A unique exploration of “The Great Recession” in the context of economic upheaval throughout U.S. history is now available on a dynamic website and a richly illustrated companion calendar.
“The Unforgiving Economy” calendar, supported by The New York Times and JPMorgan Chase, was created by a team of archivists and historians at the LaGuardia and Wagner Archives at LaGuardia Community College, under the supervision of professor Richard K. Lieberman. It includes pages of economic milestones, starting with John Rolfe planting the first tobacco in Virginia in 1612 and British and Dutch pirates trading 40 to 60 enslaved Africans for provisions in Virginia in 1619.
“In the aftermath of the worst economic crisis since the Great Depression,” Chancellor Matthew Goldstein wrote in the introduction to the calendar, this “is a timely look at the economic history of the United States, helping readers to understand the patterns of economic growth and crises in our nation’s history.” The project “received valuable input from the University’s finest scholars, whose participation underscores the integrity of the content.”
Illustrated with scores of photographs and graphics drawn from the Archives and The Times, the calendar also offers overviews of key facets of economic history, one each month, from agriculture to the environment, from black migration northward to the role of 19th century robber barons, from advertising and credit to the underground economy. The University is also releasing a “this date in history” app that draws upon research done for this and other CUNY wall calendars over the past seven years.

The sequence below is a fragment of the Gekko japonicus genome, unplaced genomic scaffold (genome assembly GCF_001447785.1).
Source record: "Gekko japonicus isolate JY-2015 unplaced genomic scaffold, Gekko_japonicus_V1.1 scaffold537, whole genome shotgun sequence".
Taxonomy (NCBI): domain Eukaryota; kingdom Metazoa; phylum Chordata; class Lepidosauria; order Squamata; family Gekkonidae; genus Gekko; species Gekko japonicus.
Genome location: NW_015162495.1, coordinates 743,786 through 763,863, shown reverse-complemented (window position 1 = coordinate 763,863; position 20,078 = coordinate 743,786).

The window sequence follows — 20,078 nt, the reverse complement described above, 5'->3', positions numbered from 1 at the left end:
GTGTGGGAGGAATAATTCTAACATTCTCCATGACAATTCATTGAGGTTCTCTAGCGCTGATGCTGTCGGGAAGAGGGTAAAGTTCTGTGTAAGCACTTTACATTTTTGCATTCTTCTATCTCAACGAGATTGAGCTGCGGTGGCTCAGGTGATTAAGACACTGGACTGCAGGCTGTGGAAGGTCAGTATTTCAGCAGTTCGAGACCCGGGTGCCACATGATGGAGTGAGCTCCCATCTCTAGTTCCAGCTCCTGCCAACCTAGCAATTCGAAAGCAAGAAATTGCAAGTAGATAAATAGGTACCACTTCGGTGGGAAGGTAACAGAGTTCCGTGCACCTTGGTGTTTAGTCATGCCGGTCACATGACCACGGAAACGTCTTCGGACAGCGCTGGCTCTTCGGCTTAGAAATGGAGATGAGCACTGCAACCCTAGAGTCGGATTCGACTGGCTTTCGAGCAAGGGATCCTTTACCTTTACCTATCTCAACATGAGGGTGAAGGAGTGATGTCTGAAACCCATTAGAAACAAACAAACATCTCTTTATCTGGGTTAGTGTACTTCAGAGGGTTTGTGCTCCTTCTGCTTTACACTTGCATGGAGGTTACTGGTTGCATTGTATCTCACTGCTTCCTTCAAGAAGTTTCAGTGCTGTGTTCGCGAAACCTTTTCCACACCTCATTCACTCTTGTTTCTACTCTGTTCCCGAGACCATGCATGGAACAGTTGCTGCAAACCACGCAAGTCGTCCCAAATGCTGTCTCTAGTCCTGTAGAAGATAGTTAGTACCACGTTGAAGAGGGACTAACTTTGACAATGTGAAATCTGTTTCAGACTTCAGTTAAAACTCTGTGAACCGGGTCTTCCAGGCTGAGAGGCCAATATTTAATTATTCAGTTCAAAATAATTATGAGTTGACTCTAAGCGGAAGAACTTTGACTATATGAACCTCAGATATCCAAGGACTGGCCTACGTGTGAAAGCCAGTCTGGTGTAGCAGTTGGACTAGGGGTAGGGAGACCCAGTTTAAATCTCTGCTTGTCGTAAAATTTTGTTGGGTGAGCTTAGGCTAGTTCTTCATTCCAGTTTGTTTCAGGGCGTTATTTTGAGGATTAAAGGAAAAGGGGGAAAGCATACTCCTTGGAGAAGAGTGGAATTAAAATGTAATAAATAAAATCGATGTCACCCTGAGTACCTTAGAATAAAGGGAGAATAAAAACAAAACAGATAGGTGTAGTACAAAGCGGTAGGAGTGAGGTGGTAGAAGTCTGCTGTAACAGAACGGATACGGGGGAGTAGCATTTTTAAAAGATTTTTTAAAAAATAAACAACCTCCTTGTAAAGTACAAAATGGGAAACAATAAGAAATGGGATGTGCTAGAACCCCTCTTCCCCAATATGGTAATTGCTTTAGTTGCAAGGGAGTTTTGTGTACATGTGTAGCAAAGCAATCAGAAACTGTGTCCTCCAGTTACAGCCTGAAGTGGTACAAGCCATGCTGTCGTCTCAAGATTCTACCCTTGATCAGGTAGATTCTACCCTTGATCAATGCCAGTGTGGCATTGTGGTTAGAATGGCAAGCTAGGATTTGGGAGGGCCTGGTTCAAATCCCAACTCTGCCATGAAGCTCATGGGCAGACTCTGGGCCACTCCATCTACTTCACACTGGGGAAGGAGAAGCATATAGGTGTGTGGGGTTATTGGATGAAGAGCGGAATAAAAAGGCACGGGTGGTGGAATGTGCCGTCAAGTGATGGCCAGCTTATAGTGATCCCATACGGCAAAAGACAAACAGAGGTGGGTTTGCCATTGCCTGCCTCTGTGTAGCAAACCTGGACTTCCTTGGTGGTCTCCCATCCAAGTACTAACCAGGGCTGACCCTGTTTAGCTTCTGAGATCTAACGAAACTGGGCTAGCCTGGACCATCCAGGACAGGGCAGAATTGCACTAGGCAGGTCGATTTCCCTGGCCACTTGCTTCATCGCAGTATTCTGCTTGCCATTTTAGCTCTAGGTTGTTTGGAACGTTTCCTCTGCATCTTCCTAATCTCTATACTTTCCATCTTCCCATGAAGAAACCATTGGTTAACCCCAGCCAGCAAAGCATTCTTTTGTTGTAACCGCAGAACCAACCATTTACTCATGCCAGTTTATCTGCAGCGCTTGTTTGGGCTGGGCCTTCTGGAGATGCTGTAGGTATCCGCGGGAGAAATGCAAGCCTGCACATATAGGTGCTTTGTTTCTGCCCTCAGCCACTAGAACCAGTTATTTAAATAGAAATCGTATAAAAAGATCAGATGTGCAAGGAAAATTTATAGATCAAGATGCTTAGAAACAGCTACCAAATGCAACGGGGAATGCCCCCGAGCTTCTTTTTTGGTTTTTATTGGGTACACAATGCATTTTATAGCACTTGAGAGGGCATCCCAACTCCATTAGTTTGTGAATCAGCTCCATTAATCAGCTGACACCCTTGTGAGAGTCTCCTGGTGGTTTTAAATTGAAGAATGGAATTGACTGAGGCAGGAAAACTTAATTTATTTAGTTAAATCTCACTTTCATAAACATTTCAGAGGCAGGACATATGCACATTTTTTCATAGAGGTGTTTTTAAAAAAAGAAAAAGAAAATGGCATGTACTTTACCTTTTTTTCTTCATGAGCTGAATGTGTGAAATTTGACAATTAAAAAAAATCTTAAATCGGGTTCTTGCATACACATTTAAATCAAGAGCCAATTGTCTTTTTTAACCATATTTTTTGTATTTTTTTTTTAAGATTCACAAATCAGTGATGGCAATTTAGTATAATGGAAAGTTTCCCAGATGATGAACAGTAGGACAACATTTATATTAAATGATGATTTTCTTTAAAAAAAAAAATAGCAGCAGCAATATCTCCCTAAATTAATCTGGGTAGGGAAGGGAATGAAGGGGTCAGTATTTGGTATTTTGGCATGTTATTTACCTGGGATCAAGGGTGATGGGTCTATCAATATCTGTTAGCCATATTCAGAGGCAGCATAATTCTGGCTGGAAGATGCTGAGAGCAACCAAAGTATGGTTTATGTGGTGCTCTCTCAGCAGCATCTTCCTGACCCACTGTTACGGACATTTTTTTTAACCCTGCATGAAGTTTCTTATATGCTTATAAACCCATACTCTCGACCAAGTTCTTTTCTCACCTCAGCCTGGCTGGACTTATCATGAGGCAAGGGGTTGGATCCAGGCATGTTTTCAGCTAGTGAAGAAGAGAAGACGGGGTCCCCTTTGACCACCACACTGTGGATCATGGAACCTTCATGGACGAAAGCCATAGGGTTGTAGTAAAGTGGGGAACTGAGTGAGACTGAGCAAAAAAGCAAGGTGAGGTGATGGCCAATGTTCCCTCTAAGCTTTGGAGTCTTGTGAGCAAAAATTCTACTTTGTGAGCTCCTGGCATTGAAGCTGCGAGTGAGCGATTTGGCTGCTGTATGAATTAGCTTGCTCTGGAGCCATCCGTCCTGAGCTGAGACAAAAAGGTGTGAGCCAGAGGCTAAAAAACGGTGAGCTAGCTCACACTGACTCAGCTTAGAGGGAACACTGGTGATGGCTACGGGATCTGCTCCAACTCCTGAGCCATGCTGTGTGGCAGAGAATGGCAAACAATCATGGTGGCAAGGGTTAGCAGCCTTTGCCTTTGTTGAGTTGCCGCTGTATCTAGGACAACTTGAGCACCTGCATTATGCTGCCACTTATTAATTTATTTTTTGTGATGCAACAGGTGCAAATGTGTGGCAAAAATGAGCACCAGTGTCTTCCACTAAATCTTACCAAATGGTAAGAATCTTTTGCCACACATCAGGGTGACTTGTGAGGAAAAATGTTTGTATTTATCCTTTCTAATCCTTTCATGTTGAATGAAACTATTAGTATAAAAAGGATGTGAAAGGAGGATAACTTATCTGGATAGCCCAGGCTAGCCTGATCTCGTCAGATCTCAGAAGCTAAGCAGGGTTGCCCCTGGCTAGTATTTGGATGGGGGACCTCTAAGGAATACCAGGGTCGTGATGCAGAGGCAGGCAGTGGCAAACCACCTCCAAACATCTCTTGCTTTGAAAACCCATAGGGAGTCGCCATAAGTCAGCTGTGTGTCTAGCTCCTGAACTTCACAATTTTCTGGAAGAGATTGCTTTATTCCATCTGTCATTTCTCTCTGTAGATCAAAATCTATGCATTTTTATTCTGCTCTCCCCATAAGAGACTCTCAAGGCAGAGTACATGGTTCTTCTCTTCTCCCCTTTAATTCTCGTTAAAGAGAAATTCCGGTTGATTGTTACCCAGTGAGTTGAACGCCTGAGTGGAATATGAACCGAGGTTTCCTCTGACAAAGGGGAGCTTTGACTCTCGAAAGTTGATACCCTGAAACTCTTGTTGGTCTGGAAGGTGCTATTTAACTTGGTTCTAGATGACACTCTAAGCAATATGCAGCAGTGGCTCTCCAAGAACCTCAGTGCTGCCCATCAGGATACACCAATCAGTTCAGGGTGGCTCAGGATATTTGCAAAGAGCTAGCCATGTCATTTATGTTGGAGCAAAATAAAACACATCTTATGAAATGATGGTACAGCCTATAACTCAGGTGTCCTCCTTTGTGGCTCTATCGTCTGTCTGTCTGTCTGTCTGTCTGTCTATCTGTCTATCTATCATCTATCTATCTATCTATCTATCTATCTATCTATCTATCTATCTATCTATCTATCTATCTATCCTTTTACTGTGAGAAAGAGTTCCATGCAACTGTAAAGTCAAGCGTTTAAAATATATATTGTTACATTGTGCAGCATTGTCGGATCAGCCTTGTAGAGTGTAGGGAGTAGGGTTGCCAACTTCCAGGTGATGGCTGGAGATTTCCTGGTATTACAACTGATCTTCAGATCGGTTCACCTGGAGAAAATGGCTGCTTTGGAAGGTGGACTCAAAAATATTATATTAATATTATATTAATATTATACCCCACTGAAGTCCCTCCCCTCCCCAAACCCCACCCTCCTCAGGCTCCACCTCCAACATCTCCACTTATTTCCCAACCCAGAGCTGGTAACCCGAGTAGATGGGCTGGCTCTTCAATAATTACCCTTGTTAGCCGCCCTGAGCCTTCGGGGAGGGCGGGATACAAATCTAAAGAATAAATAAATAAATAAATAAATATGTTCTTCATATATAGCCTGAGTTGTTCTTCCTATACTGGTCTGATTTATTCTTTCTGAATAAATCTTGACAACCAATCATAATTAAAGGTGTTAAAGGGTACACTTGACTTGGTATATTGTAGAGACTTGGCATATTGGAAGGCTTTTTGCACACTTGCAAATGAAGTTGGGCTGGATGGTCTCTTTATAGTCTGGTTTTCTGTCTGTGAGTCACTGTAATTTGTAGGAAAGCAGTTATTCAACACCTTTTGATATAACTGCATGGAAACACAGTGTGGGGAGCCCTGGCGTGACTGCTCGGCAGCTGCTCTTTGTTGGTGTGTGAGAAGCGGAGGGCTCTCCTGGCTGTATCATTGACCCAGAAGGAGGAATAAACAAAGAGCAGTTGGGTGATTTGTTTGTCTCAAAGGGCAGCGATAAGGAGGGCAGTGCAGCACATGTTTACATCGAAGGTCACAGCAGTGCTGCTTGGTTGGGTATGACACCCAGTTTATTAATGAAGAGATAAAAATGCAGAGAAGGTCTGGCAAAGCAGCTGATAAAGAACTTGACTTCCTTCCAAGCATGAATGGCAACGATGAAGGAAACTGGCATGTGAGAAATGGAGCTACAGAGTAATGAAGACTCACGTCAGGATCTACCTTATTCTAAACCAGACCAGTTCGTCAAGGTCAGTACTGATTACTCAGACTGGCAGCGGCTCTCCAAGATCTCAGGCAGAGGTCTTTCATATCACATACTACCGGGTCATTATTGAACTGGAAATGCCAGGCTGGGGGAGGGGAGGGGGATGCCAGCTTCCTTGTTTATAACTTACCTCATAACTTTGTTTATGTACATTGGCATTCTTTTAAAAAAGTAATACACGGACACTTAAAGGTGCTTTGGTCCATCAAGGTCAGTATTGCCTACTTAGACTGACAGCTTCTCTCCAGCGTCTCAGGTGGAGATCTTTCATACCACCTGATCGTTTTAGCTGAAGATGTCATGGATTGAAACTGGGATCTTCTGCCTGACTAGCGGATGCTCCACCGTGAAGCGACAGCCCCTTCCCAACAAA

Professor Lieberman was assisted by Steven Levine, Stephen Weinstein and Tara Jean Hickman. They worked closely with some of the University’s finest scholars and with The New York Times in College, which offered access and publication rights to The Times’ photo archives and is making this calendar widely accessible. The Times executives involved were Felice Nudelman, executive director, education; A. Craig Dunn, partnership director, education; Stephanie Doba, Newspaper in Education manager; and Diane McNulty, executive director, corporate communications.
CUNY’s new this-date-in-history app reveals, for example, that on Jan. 18, 1919, President Woodrow Wilson and allied leaders opened the Paris Peace Conference in hope of settling issues arising from World War I. The app – which also draws from prior CUNY calendars on voting rights and citizenship, women’s leadership, immigrants, city life, freedom, health and public higher education – can be downloaded for free from Apple’s App Store and Android’s Market. It can be viewed and downloaded at http://www.laguardiawagnerarchive.lagcc.cuny.edu/mobil_app/home1.php
The text and most of the images from the University’s eight calendars are at www.cuny.edu/freedom
The City University of New York is the nation’s leading urban public university. Founded in New York City in 1847 as The Free Academy, the University has 24 institutions: 11 senior colleges, seven community colleges, the William E. Macaulay Honors College at CUNY, the Graduate School and University Center, the CUNY Graduate School of Journalism, the CUNY School of Law, the CUNY School of Professional Studies and the CUNY School of Public Health. The University serves over 271,000 degree credit students and 269,808 adult, continuing and professional education students. College Now, the University’s academic enrichment program, is offered at CUNY campuses and more than 300 high schools throughout the five boroughs of New York City. The University offers online baccalaureate degrees through the School of Professional Studies and an individualized baccalaureate through the CUNY Baccalaureate Degree. More than 1 million visitors and 2 million page views are served each month by www.cuny.edu, the University’s website.